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    2. That's the problem - the family farms are dwindling as the young people move to the city instead of taking over the farm. Mega-operators buy up their land and it's a one-way street - even if there were people out there who'd like to begin farming on a smaller scale, the startup costs are prohibitive. I'm sad to see big business taking over, but I don't see any other eventual outcome.

      I'm still clinging to the last of the family farm, but I can't afford to farm it - I just rent it out to a neighbour. I have no kids, so you can see where it'll end...

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    3. Dad's land is rented out. My siblings own it; they bought my share. When they are gone it will be sold, I am sure. The renters are men who took over their father's farms and are expanding just to stay even. Per unit margins get thinner every year. All technological progress benefits the Early Adopters and then ultimately the consumers in lower food prices. The least efficient drop off each year.

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  3. i often whisper my wishes to my sexy wife - and sometimes they come true. i know what i am hoping for this week-end.

    the Ol'Buzzard

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    1. I'm going to make you the happiest woman on earth.
      I'll miss you.

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  4. You must have heard the joke about the farmer who wins Mega Millions. When he's asked what's he going to do next, he replies, "I'll just keep farming like I am now until the money runs out."

    I did know someone who went into farming cold turkey. An acquaintance was in her 20s when she inherited a significant amount of money and decided to "get back to the land." She and her husband bought a dairy farm and spent years pouring money into it trying to make the farm viable. End result? A divorce, a depleted trust fund, and now that she's in her mid-60s she's working a minimum wage job to survive. As far as I can tell, her big mistake was not understanding the local context: there never were (and still aren't) any farms around here where farming is the sole source of income. People were (and are) farmers and loggers or farmers and truck drivers or farmers and mechanics.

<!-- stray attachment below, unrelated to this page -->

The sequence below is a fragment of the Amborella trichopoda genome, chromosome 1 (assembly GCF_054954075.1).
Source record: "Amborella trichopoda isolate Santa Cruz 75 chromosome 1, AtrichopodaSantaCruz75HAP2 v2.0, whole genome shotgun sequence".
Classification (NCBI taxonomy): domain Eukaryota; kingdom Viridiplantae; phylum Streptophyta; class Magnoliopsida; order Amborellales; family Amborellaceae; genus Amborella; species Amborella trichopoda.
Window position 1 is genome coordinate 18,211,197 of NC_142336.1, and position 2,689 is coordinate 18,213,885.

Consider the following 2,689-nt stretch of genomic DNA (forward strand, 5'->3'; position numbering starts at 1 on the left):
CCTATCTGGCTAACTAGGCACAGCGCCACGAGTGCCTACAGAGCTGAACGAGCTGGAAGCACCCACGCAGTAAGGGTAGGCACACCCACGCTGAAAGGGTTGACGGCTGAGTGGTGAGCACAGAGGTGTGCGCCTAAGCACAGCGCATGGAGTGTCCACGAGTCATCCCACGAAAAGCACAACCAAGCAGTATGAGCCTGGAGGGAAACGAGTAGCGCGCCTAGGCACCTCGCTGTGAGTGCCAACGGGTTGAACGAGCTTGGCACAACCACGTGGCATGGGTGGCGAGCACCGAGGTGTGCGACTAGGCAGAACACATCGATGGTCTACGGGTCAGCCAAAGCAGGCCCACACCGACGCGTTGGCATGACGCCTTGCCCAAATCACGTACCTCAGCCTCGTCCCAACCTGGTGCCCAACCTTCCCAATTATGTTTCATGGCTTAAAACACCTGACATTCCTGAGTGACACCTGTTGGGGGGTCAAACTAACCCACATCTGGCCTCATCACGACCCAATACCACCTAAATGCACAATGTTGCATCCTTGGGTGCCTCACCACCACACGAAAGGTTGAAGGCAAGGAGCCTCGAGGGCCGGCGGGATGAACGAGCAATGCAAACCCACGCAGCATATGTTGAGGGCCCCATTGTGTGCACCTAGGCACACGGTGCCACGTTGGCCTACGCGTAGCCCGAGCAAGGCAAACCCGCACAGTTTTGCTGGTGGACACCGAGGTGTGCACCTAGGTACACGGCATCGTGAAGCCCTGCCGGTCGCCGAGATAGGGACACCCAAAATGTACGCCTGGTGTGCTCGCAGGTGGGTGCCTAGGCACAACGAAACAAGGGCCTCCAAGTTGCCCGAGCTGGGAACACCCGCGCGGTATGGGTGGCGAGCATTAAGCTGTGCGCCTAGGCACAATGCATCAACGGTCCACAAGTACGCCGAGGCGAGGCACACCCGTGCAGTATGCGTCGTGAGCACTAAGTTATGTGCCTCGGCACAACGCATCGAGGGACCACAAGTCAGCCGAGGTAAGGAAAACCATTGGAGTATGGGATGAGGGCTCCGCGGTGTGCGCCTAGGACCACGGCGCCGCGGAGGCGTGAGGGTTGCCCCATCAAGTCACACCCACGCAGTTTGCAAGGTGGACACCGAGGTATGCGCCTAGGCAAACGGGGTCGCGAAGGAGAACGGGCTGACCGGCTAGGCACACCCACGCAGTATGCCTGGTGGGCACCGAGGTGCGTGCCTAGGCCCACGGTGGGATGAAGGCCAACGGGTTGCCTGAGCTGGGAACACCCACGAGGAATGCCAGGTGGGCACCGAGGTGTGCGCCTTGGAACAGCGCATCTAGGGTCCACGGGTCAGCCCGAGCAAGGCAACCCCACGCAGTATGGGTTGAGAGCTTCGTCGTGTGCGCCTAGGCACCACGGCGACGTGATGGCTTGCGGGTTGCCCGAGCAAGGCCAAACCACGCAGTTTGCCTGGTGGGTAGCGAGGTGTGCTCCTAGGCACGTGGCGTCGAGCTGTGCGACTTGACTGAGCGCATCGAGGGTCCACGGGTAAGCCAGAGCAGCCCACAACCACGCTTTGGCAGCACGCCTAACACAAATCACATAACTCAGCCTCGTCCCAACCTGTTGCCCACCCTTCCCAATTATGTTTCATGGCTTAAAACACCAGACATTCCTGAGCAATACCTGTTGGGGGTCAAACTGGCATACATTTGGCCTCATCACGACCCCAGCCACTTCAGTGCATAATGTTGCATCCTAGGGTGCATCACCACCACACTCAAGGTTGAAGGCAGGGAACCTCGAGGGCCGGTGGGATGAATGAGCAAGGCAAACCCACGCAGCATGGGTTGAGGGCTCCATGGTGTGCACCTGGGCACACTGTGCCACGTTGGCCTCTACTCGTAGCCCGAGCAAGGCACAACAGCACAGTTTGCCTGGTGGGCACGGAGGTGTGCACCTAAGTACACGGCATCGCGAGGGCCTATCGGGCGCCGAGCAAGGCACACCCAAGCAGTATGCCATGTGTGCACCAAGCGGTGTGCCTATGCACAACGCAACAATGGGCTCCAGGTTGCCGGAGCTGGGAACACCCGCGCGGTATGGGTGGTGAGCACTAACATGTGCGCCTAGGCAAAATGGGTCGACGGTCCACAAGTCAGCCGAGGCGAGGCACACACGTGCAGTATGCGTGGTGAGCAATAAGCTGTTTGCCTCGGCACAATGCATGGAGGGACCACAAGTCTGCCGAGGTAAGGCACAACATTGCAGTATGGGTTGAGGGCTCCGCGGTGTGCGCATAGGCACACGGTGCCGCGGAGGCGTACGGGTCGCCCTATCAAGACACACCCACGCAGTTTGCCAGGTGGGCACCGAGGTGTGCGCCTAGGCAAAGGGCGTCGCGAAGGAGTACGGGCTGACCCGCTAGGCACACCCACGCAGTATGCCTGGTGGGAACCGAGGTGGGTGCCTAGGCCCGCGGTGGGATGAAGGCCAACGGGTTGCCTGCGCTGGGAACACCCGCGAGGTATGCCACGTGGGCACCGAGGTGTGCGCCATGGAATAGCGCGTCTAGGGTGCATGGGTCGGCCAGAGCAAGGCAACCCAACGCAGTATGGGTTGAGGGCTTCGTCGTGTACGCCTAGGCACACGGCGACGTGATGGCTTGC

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    1. I feel sorry for the lady. Dairy farming is not for amateurs, though it is at least in Canada, a profitable business. Obviously she did not do a business plan, nor get some on hand experience first.
      The most important asset for a young farmer is a wife who is a teacher or a nurse. She can support his habit as every nickle he makes most of his life will go back into the farm. And likely he too will need that second job you refer to. All I ever wanted to do in my life was farm and raise cattle but I could never see a decent living for my family doing it.

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  5. That is why I just farm/ranch for fun and can't quit my day job. The most fun about getting a lot of money would be giving it away.

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  6. Jono, that is exactly my sentiments about winning the lottery. How much good could I do with the money? Family, charity, Alma Mater...